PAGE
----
Imagine getting a letter in the mail from a bank, congratulating you on your new car loan. You also get a $2,000 bill for your first month’s payment. You look out of the window at your driveway. There’s no fancy Range Rover. You’d never spend over $100,000 on a car. At yet, here you are, bill in hand, wondering why this bank says you did.
This is exactly what happened to Mola Johnson a few months back. Johnson said she received the letter from Scotiabank that included signed paperwork on her new loan. Johnson had never even been to the Canadian province where the luxury Range Rover was purchased.
It was at this point that she realized her identity had been stolen.
“When I received the report from Equifax, I noted that there is an unusual transaction – $106,000 – which I was not aware of,” she told Global News.
She went to the local police station to file a police report. The police are yet to determine how her personal information was stolen, used to take out a loan, and then to purchase a luxury SUV at the dealership.
Although Johnson will not be held at fault for the purchase, the bank has yet to clear her name from the fraudulent purchase. Only after Johnson went public with her story, she says, did a bank representative make contact and assure her that nothing will happen to her credit. She was also offered additional account protection for the next five years.
“I don’t know exactly where I stand. I just know that I can’t get anything right now, even in an emergency situation, because [this situation] is giving me a bad credit since I’m not paying the money that needs to be paid,” she said.
“Every time I see a different piece of mail coming to say that you owe this much money… it’s actually giving me anxiety.”
It could happen to you…
Johnson’s case is not rare. In fact, there are close to 17 million victims of identity theft in the U.S. each year, making it the number one consumer crime in the country. In total, nearly 60 million Americans have been affected by identity theft, according to a 2018 online survey by The Harris Poll, and a study by Javelin Strategy & Research firm suggests that identity theft crimes are on the rise.
So how did Johnson get her identity stolen? We don’t know for sure, but it’s likely a combination of things.
Firstly, phishing emails. 200 million phishing emails, designed to look like a real company you trust so you hand over your personal information, are sent out every day. All it takes is one click on a spammy link and you could unknowingly be handing details like your Social Security Number, date of birth, email, password, and other information to criminals.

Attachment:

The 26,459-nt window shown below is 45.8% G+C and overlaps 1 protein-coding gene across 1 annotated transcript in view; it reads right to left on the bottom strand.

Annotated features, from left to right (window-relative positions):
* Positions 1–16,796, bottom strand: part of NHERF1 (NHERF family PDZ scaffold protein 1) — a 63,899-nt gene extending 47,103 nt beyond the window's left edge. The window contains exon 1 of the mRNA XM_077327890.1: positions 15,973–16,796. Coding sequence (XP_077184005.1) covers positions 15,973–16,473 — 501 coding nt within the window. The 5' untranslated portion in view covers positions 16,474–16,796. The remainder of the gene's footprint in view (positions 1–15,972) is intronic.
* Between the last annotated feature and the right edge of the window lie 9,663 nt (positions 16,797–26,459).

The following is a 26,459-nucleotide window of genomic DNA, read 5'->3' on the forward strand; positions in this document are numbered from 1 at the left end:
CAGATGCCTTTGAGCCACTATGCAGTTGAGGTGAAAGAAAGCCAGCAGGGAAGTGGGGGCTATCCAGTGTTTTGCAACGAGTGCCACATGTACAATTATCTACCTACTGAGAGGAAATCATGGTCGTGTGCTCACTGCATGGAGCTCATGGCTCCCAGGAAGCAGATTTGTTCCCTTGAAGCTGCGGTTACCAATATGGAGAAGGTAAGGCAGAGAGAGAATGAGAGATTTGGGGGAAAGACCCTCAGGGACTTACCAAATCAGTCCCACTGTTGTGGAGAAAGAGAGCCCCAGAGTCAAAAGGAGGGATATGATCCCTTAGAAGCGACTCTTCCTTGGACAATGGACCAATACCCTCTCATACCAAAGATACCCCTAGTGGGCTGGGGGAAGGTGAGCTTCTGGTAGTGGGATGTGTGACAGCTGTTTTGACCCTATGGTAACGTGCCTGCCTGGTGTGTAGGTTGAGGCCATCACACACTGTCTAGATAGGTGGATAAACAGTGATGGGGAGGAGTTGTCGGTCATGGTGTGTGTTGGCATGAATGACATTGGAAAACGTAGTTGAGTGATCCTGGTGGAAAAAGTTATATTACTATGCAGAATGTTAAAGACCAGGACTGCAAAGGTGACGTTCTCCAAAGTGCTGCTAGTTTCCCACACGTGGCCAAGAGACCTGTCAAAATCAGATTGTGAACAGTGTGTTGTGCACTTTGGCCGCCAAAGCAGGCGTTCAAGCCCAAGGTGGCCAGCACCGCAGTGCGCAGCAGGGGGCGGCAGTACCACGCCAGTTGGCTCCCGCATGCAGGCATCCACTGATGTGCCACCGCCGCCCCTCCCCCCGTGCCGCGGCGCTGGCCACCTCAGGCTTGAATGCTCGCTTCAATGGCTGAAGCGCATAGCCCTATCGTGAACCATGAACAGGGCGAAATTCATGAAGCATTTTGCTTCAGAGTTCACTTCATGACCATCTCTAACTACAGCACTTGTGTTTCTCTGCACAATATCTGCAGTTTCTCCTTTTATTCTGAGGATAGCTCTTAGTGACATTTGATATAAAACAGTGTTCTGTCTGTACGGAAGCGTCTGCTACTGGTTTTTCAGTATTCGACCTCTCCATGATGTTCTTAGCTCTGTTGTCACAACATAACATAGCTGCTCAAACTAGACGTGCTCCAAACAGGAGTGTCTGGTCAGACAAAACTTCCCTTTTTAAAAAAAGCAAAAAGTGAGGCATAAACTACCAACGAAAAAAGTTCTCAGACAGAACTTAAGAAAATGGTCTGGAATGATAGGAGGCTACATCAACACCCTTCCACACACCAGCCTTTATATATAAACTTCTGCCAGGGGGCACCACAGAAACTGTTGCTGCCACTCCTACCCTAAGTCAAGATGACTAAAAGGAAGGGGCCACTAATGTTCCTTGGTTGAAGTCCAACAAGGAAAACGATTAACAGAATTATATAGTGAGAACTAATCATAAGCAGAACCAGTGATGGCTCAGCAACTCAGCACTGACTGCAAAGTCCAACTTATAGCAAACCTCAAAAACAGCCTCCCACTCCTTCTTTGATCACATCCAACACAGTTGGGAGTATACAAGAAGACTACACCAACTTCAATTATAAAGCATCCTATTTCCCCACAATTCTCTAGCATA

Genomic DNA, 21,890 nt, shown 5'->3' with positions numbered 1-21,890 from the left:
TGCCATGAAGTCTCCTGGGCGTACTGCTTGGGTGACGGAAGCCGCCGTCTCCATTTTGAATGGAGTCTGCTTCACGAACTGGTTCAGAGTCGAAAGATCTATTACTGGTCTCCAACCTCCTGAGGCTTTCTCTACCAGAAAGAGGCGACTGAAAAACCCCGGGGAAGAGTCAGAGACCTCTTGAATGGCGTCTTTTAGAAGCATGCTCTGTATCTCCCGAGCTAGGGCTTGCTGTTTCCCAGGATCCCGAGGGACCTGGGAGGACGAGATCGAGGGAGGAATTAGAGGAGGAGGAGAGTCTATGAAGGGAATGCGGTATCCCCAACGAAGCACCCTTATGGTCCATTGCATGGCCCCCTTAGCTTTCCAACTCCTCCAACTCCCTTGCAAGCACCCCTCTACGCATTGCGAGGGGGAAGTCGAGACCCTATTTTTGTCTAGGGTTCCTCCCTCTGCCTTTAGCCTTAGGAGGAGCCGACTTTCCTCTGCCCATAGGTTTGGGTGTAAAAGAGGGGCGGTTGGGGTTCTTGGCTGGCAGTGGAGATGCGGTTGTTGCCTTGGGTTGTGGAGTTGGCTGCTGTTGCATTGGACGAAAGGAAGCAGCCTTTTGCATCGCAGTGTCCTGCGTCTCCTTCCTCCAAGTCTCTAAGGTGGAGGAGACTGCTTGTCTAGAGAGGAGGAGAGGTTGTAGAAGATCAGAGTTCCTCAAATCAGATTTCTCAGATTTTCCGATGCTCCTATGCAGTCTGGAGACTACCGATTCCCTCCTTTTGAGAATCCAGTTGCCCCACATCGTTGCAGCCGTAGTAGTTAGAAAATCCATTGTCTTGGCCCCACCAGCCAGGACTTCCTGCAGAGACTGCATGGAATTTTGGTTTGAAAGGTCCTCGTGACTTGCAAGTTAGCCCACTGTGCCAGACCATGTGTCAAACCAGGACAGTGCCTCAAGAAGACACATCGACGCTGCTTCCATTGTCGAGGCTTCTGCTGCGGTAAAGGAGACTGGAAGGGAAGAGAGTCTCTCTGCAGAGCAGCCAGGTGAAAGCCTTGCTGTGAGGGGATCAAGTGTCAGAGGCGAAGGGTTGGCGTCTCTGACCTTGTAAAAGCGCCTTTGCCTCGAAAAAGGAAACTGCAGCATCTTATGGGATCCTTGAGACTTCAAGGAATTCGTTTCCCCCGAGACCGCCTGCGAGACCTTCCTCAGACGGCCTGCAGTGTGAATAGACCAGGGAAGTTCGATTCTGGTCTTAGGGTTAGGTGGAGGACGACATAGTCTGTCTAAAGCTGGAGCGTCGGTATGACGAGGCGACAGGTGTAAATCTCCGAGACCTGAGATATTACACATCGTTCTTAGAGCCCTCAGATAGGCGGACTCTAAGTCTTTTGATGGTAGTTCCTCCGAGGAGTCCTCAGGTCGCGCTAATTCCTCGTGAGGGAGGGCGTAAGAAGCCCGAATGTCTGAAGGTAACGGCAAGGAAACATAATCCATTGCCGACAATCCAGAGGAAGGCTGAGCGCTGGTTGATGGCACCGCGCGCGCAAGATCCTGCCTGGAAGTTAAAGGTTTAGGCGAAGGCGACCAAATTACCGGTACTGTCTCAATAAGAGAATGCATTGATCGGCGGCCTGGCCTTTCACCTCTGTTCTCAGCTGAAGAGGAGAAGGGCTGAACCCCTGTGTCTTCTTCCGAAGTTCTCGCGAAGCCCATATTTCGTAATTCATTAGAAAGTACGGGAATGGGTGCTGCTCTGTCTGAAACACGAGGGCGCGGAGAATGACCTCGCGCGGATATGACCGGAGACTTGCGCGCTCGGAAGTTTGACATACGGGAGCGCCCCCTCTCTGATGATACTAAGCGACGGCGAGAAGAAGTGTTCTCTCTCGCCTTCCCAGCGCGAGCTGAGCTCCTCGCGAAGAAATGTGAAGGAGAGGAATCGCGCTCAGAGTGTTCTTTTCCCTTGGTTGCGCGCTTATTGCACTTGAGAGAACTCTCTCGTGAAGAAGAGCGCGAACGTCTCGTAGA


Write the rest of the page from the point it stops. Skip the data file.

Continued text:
Identity thieves also scour your social media profiles looking for any personal information — how many kids you have, their names, birthdates, where you went to college, your maiden name, and so on. Many people have publicly viewable social accounts and don’t think twice about posting this kind of information.
As you can see, it doesn’t take much for a criminal to build a pretty in-depth profile that can be used to steal your identity — and, in Johnson’s case, buy a $100,000 Ranger Rover.
How to protect yourself from identity theft
- Place a flag or fraud alert at financial institutions so you are alerted when someone tries to use your credit
- Shred personal documents before you throw them in the trash
- Be aware of phishing emails and never click on random links
- Get a copy of your credit history and check it regularly
- Turn on two-factor authentication on your devices
- Invest in identity theft prevention and detection
As cliche as it sounds, nowadays, you need to take extra measures to secure your identity online. After hearing Johnson’s story, it’s worth taking a few minutes to secure your accounts rather than going through the pain of becoming the next victim of an identity theft crime.
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